Great Smoky Mountains Fishing Report - 03/29/14
Being right isn't always being very accurate. It rained yesterday morning early about
enough to wet the grass and then turned out to be a beautiful day. Now, the National
Weather service says there is a 100% chance of rain today and Accuweather says
50%. One doesn't predict the amount of rainfall and the other gives about  0.2 inch
for today. It is pretty obvious they don't know. I will put it this way, if I were you and
had the chance to fish today, i would certainly go. From what i can gather from what
they do say, it appears the amount of rain isn't going to be enough.

As far as the hatches go, this cold weather streak just hasn't had much effect on
them. They will continue to hatch in the lower and lower middle elevations and be
delayed some in the upper middle and higher elevations. In other words, where they
started hatching a few days ago, they will continue, and where the water was still a
little too cold for them to start, they will be delayed. It appears things will begin to be
more normal by the middle to end of next week. The long range for next week looks
absolutely great at least through Friday.

Smoky Mountain Weather:
For what it is worth: There will be showers today with a high near 61. The chance of
precipitation is 100%. Showers are likely tonight with a low of around 34. The chance
of precipitation is 70%.
On Sunday, there is a chance of rain and snow showers before 10am, then a slight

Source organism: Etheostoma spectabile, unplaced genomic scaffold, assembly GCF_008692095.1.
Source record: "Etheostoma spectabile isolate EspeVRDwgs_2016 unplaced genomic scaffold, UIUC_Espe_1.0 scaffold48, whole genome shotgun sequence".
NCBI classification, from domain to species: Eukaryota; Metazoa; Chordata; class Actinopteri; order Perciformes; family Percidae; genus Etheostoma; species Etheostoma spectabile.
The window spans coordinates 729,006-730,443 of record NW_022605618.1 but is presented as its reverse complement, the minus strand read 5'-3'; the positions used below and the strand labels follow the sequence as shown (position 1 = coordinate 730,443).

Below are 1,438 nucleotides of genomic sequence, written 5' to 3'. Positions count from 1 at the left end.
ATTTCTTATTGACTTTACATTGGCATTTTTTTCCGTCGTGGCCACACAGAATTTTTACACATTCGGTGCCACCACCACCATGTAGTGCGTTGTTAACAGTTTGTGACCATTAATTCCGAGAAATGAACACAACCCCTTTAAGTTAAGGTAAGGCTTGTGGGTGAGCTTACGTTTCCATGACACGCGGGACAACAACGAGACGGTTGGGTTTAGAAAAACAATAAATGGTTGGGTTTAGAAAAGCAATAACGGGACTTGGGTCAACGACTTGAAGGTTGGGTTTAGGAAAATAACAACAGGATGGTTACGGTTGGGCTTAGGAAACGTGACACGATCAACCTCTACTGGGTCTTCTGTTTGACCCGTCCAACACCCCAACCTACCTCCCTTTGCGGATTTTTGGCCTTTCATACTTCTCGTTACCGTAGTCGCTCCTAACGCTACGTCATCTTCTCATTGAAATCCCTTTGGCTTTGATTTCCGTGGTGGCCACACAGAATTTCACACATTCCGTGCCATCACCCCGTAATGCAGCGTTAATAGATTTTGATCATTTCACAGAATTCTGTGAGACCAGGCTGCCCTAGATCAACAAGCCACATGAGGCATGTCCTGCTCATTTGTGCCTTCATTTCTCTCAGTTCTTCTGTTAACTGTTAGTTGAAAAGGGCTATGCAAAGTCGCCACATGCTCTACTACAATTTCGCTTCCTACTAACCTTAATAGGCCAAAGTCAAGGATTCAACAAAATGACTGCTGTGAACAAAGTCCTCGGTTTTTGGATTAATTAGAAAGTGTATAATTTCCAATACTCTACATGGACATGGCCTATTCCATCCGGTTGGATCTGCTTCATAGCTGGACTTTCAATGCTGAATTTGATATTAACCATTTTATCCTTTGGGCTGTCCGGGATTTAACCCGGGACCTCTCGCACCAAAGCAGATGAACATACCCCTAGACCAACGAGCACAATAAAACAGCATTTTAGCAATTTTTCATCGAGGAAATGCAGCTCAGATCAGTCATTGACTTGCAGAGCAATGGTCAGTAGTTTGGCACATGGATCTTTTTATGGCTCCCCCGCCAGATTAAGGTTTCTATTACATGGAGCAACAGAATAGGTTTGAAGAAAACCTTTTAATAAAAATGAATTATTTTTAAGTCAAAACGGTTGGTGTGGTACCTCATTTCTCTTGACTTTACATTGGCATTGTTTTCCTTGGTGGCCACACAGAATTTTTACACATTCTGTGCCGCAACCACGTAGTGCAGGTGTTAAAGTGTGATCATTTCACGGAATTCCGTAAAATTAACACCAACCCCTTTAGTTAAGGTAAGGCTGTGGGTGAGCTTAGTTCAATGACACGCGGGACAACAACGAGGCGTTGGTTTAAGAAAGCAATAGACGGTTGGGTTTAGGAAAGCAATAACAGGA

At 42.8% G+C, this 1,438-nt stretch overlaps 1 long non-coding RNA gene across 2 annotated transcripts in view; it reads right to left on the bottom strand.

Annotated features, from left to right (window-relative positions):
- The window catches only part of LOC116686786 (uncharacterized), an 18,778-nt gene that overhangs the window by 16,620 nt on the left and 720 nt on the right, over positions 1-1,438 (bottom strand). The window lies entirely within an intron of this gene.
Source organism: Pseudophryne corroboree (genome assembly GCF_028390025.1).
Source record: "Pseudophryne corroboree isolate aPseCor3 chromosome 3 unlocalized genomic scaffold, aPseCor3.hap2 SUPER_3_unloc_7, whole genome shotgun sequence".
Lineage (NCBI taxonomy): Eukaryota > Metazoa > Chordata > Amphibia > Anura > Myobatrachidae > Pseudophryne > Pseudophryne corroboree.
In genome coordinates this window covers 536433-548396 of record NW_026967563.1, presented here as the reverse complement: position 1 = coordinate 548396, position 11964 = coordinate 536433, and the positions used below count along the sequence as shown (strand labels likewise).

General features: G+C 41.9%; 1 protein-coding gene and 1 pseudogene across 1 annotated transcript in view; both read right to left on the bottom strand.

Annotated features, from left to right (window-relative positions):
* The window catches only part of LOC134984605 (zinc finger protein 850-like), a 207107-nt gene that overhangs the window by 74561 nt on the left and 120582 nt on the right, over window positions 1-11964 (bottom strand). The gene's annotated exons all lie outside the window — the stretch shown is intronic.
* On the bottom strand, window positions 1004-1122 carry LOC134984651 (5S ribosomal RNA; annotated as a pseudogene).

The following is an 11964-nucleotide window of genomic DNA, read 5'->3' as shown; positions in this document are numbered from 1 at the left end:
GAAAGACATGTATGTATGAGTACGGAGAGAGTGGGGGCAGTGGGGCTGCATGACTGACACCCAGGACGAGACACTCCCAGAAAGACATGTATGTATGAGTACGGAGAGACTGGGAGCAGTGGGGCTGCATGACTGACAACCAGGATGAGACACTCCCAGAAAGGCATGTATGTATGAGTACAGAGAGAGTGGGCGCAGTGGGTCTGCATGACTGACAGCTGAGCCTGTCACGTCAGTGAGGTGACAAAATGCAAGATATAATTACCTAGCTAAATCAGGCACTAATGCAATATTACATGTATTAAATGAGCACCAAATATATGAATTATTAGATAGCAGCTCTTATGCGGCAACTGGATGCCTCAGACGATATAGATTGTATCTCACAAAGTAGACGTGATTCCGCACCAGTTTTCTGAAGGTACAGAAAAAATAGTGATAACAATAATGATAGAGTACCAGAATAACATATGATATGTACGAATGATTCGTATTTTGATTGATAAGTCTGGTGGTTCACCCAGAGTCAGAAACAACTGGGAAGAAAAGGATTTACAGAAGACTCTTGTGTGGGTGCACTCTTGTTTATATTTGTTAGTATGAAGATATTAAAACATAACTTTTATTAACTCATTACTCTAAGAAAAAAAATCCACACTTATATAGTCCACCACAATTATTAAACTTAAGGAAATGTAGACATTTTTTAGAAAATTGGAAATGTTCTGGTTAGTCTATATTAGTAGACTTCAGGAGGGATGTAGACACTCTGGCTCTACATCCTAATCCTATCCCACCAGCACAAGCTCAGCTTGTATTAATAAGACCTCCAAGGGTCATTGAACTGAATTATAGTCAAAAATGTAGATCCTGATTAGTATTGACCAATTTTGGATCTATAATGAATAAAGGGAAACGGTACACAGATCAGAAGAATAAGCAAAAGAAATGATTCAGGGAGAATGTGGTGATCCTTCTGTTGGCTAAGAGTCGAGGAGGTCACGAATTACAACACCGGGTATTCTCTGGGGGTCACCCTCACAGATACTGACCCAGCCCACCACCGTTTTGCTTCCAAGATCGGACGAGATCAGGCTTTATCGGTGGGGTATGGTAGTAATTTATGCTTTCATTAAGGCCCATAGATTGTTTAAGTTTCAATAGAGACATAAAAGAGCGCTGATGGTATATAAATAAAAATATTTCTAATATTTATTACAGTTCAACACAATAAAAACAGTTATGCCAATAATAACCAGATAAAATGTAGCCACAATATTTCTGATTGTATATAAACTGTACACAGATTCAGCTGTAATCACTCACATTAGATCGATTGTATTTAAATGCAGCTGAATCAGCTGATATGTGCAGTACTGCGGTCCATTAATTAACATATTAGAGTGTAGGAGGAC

chance of rain showers between 10am and noon. The high will be near 58. The
chance of precipitation is 60%.  
NWS Forecast

Smoky Mountain Stream Conditions:
The streams with links that have nearby USGS Station Real-time stream data:

Little River: Rate 198 cfs at 1.82 ft.
(good wading conditions up to 250 cfs, and with extra caution up to 400 cfs)

Oconaluftee River: Rate 441 cfs at 1.81 ft.
(good wading conditions up to 500 cfs, and with extra caution up to 700 cfs)

Cataloochee Creek: Rate 98 cfs at 2.57 ft
(good wading conditions up to 125 with extra caution up to 150 cfs)

Little Pigeon River doesn't have a station nearby. It is a little on the low side.

Hazel Creek and the other larger NC streams flowing into Cherokee Lake: My guess
is they are a little low.

Current Recommended Streams
Any of the streams in the lower to middle elevations. Notice I have dropped the
Winter Stoneflies.

1. Blue-winged Olives:
Hook Size 18
nymphs (this would be the main fly)
emergers
duns
spinners

2. Sculpins: Especially good in off color, high water & early/late in the day
Hook Size 4/6/8
Black Matuka Sculpin
Olive Matuka Sculpin

3.
Little Brown Stoneflies: 14
nymphs
adults

4.
Blue Quills: 18
nymphs
emergers
duns
spinners

5.
Quill Gordons: 12/14
nymphs
emerging duns (wet fly)
duns
spinners

6.
Little Black Caddis: 18
pupa
adults

Recommended Fishing Strategy:
Keep in mind, the strategies I am recommending is for the maximum odds of
catching numbers of fish.
Many prefer or favor a dry fly and by all means there
isn't anything wrong with that. It's just a fact that if nothing is hatching at the time, it
reduces your odds. You can still probably hook some trout, just not as many as if you